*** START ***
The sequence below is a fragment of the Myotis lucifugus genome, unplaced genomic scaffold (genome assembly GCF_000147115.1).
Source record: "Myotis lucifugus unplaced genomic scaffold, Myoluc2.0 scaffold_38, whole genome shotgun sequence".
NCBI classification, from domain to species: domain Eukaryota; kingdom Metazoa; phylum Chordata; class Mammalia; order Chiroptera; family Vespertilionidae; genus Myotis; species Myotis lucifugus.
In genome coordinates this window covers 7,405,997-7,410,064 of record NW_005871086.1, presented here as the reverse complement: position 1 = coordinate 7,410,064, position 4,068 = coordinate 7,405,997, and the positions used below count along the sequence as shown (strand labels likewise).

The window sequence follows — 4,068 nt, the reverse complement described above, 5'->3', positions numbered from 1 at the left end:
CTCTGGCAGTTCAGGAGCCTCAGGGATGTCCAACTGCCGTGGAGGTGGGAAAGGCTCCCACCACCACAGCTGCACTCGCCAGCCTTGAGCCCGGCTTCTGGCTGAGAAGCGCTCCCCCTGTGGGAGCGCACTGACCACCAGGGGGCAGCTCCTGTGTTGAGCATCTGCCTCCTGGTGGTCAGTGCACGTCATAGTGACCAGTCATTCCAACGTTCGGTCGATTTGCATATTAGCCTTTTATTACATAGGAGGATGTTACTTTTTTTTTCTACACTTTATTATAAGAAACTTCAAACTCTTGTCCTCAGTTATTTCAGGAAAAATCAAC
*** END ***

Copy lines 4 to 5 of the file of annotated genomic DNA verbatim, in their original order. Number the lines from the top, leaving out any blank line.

In genome coordinates this window covers 7,405,997-7,410,064 of record NW_005871086.1, presented here as the reverse complement: position 1 = coordinate 7,410,064, position 4,068 = coordinate 7,405,997, and the positions used below count along the sequence as shown (strand labels likewise).

The window sequence follows — 4,068 nt, the reverse complement described above, 5'->3', positions numbered from 1 at the left end: